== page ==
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File: 1570677700301.jpg–(239.04KB, 720x540, tren_roca.jpg)
send your photos of old trains that are still used in your countries
¨ No.462
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I'm going to infer that by "still used" you mean in commercial service, as opposed to tourist operations.

The Arkansas & Missouri line still runs an Alco T6 (~early 1960s build date) for switching, and I'm sure if you dig deep enough (which I can't be bothered to do) you'll find a handful of GP9s still in use that haven't had all their innards replaced.
¨ No.463
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There's a guy in New Jersey who owns/operates a switching line for an industrial park, and he likes to use old Baldwin diesels, some as old as the late 1940s. Careful though, apparently the industrial park isn't too fond of railfans.
¨ No.464
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Depends what you consider as old. The oldest stock we have in operational condition is type Ь (unpronounceable Russian letter, although in ye olde times it was vocally designated ar "yer") steam loco #2012 which is 122 years old. Older than any known person alive.

Just think of it. That thing saw the 19th century, the entire 20th, it existed for almost the entire reign of the last Russian emperor, it saw Lenin coming to power, and when it was built he was still no one, it survived both world wars, it lived through the collapse of the USSR and the mess of 90s (when it could have been easily scrapped for the metal overnight), and now it is still around to see hipsters making selfies with it as just another cute little parovoz.
¨ No.472
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The oldest working revenue engine is VR's Dv12 number 2501 made in 1963.

That was easy, but there definitely are still few older engines in commercial use, but pointing the oldest of them all is tricky. However, let me represent Komsor ltd's Dv35, "Tuomas", no number besides EVN. (Their other engine is "Igor".) Made in 1960 and still pulling work trains in the wider "imperial network".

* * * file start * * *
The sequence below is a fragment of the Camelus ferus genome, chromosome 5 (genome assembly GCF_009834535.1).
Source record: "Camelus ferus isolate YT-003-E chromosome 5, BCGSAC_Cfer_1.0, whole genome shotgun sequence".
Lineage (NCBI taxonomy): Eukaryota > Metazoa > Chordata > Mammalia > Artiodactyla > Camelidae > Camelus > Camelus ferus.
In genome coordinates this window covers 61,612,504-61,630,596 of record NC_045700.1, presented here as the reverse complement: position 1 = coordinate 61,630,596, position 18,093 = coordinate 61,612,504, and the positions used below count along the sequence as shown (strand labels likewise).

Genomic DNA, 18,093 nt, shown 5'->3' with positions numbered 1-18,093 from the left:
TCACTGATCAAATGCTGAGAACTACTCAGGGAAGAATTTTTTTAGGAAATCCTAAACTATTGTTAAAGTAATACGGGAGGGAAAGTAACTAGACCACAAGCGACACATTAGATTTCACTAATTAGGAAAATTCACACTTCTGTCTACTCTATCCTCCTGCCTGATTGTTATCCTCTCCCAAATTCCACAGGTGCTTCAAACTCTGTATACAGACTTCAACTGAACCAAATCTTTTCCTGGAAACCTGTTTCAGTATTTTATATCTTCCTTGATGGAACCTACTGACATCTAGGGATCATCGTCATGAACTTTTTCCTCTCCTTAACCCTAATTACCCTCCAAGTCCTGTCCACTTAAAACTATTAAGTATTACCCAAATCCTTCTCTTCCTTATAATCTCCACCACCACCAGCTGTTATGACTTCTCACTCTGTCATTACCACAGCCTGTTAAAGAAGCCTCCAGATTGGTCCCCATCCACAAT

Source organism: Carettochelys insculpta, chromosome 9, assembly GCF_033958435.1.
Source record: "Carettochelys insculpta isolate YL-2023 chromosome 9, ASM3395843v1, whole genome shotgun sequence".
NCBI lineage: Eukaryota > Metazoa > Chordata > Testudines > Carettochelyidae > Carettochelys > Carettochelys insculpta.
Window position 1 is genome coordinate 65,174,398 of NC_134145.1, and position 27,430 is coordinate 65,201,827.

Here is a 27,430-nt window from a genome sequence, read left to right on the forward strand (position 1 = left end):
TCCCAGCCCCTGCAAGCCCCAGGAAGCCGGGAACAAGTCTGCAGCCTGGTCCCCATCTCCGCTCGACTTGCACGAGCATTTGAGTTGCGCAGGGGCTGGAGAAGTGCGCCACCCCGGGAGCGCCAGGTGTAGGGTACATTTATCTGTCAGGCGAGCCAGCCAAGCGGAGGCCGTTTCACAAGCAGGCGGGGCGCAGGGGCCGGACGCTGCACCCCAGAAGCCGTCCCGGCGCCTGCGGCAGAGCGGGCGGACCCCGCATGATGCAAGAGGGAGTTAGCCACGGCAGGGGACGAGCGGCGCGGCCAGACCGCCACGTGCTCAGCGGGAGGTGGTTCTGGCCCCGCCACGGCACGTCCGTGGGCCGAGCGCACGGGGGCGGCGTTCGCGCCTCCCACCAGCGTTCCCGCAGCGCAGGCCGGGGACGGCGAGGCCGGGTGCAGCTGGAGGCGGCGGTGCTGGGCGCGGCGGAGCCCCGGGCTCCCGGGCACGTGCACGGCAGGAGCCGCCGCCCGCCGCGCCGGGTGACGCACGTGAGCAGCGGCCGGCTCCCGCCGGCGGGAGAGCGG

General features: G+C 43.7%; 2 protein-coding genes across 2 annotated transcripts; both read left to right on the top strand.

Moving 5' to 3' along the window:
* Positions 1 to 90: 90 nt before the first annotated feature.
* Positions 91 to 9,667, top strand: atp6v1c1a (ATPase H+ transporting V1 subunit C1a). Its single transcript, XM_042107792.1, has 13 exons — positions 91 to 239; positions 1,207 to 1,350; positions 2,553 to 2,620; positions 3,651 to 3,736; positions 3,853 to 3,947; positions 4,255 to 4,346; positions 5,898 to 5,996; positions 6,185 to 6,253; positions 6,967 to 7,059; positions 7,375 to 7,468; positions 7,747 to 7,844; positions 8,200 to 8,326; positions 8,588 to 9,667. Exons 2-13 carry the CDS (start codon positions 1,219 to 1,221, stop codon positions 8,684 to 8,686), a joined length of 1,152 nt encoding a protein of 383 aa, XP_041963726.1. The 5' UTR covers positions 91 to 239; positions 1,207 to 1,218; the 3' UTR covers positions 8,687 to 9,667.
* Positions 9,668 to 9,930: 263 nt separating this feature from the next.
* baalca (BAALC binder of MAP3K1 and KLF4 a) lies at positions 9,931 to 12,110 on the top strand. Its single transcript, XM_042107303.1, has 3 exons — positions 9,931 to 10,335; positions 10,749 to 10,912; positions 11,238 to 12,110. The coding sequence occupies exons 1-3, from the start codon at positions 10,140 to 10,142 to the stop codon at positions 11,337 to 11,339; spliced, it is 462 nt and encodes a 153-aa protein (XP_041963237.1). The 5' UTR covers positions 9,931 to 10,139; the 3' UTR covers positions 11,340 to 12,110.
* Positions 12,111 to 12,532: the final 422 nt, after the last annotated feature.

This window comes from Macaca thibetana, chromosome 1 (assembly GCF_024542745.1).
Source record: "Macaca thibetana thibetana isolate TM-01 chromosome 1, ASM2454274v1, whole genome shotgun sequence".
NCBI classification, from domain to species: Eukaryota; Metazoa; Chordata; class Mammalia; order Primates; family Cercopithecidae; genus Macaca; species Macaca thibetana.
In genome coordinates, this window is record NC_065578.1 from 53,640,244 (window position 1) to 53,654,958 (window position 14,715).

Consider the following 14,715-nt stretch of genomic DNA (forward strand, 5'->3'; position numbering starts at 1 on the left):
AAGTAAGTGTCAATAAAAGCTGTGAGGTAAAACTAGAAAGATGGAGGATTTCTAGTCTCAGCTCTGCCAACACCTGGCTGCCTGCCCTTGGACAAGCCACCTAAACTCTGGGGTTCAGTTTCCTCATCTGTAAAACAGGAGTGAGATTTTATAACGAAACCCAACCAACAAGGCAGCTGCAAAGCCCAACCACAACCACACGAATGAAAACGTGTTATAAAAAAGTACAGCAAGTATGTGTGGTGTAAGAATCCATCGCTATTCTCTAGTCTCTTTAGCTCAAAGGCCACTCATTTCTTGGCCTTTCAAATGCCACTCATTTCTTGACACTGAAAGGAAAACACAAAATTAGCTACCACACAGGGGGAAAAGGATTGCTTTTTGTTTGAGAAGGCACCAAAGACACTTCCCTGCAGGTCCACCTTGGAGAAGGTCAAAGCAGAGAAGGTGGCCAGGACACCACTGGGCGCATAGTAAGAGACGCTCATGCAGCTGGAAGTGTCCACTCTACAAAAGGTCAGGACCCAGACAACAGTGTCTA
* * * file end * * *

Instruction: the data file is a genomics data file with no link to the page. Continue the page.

Much of Vr stuff is online and the rest is publicly available too but for assembling the definitive list of all the privately held industrial switchers, let alone when exactly were they delivered and if they still exist as we speak would be a job for a real historian.

>The oldest operational broad gauge locomotive is Vk4 number 68 from 1910 in the Finnish Railway Museum. (There are numerous older ones in stationary display.)
>The oldest operational is ÄSR 1, a 1901 H. K. Porter in Jokioinen museum railway.
¨ No.473
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does anyone know what train model this is
¨ No.475
It's an Astarsa, maybe a G22? They're based off of EMD's G22. Made in Argentina.
¨ No.480
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it's a G22C, pretty much one of the A-1-A G22's re-trucked with actual C trucks

also chugga chugga
¨ No.481
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>model your logo after the reading
>deliberately seek out and build a fleet of every baldwin that still somehow runs
>then keep them running for 25 years after you bought them

oh noooooo, where did all these raaaaaaaaaail faaaaaans come from???
¨ No.482
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Speaking of "Oh no, railfans!" the fuckin WNYP is NOT having a good time. Ever since word got out that they're getting rid of the six-axle Alcos/MLWs, the line has been awash with foam.


Oh shit, 475 IS still technically in commercial service (as opposed to tourist service) on occasion. Built in 1906, That MIGHT be the winner for the USA.
¨ No.502
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Until quite recently, this was operating on the Cumbrian coast line for Northern Rail.
¨ No.504
no me gustan los trenes de inglaterra son muy afeminados
¨ No.512
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The last Skoda 44E (series EP05) in running condition in Poland, still operates passenger service.

Built in 1961, modified into EP05 configuration in 1973. Withdrawn in 2008, most of the series were scrapped in the 90's and early 2000's. This one survived and was restored in 2017.

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